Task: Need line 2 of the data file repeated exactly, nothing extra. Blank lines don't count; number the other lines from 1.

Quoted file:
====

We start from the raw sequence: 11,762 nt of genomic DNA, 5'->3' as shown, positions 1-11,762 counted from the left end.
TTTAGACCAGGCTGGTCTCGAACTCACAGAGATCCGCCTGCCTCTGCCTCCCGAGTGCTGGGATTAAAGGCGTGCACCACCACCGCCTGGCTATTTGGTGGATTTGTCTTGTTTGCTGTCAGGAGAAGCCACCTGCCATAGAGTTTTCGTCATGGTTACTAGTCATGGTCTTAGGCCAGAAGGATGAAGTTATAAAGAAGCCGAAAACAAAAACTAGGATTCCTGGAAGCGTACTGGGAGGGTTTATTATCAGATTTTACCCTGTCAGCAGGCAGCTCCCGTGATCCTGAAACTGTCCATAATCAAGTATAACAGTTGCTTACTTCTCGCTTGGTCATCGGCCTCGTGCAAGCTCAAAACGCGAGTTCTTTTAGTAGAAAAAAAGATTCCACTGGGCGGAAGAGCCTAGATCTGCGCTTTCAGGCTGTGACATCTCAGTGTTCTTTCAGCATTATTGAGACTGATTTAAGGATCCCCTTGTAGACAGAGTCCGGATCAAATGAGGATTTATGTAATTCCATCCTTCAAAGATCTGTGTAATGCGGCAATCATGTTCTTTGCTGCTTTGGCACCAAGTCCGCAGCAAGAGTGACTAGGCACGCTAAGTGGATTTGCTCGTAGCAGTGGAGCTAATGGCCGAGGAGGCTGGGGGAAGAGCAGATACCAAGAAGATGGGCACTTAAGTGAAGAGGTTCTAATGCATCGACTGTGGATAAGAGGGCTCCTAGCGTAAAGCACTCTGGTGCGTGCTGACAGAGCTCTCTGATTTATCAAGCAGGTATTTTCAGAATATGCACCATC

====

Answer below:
TTTAGACCAGGCTGGTCTCGAACTCACAGAGATCCGCCTGCCTCTGCCTCCCGAGTGCTGGGATTAAAGGCGTGCACCACCACCGCCTGGCTATTTGGTGGATTTGTCTTGTTTGCTGTCAGGAGAAGCCACCTGCCATAGAGTTTTCGTCATGGTTACTAGTCATGGTCTTAGGCCAGAAGGATGAAGTTATAAAGAAGCCGAAAACAAAAACTAGGATTCCTGGAAGCGTACTGGGAGGGTTTATTATCAGATTTTACCCTGTCAGCAGGCAGCTCCCGTGATCCTGAAACTGTCCATAATCAAGTATAACAGTTGCTTACTTCTCGCTTGGTCATCGGCCTCGTGCAAGCTCAAAACGCGAGTTCTTTTAGTAGAAAAAAAGATTCCACTGGGCGGAAGAGCCTAGATCTGCGCTTTCAGGCTGTGACATCTCAGTGTTCTTTCAGCATTATTGAGACTGATTTAAGGATCCCCTTGTAGACAGAGTCCGGATCAAATGAGGATTTATGTAATTCCATCCTTCAAAGATCTGTGTAATGCGGCAATCATGTTCTTTGCTGCTTTGGCACCAAGTCCGCAGCAAGAGTGACTAGGCACGCTAAGTGGATTTGCTCGTAGCAGTGGAGCTAATGGCCGAGGAGGCTGGGGGAAGAGCAGATACCAAGAAGATGGGCACTTAAGTGAAGAGGTTCTAATGCATCGACTGTGGATAAGAGGGCTCCTAGCGTAAAGCACTCTGGTGCGTGCTGACAGAGCTCTCTGATTTATCAAGCAGGTATTTTCAGAATATGCACCATC